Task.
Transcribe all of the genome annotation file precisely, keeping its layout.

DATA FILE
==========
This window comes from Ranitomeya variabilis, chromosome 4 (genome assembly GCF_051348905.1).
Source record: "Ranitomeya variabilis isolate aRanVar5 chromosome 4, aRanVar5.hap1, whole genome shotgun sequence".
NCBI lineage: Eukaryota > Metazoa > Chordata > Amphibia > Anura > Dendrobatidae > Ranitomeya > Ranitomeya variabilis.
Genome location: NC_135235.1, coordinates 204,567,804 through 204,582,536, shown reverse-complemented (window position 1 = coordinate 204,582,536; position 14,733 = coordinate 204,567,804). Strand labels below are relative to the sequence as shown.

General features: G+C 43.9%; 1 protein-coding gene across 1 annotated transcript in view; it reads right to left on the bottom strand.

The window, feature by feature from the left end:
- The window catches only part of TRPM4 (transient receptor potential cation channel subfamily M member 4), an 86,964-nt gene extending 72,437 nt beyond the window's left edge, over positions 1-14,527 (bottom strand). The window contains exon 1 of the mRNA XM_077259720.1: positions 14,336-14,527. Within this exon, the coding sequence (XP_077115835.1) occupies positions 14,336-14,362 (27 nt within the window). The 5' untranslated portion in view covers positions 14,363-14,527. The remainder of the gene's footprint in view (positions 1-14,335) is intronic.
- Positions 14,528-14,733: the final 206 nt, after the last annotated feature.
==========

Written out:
This window comes from Ranitomeya variabilis, chromosome 4 (genome assembly GCF_051348905.1).
Source record: "Ranitomeya variabilis isolate aRanVar5 chromosome 4, aRanVar5.hap1, whole genome shotgun sequence".
NCBI lineage: Eukaryota > Metazoa > Chordata > Amphibia > Anura > Dendrobatidae > Ranitomeya > Ranitomeya variabilis.
Genome location: NC_135235.1, coordinates 204,567,804 through 204,582,536, shown reverse-complemented (window position 1 = coordinate 204,582,536; position 14,733 = coordinate 204,567,804). Strand labels below are relative to the sequence as shown.

General features: G+C 43.9%; 1 protein-coding gene across 1 annotated transcript in view; it reads right to left on the bottom strand.

The window, feature by feature from the left end:
- The window catches only part of TRPM4 (transient receptor potential cation channel subfamily M member 4), an 86,964-nt gene extending 72,437 nt beyond the window's left edge, over positions 1-14,527 (bottom strand). The window contains exon 1 of the mRNA XM_077259720.1: positions 14,336-14,527. Within this exon, the coding sequence (XP_077115835.1) occupies positions 14,336-14,362 (27 nt within the window). The 5' untranslated portion in view covers positions 14,363-14,527. The remainder of the gene's footprint in view (positions 1-14,335) is intronic.
- Positions 14,528-14,733: the final 206 nt, after the last annotated feature.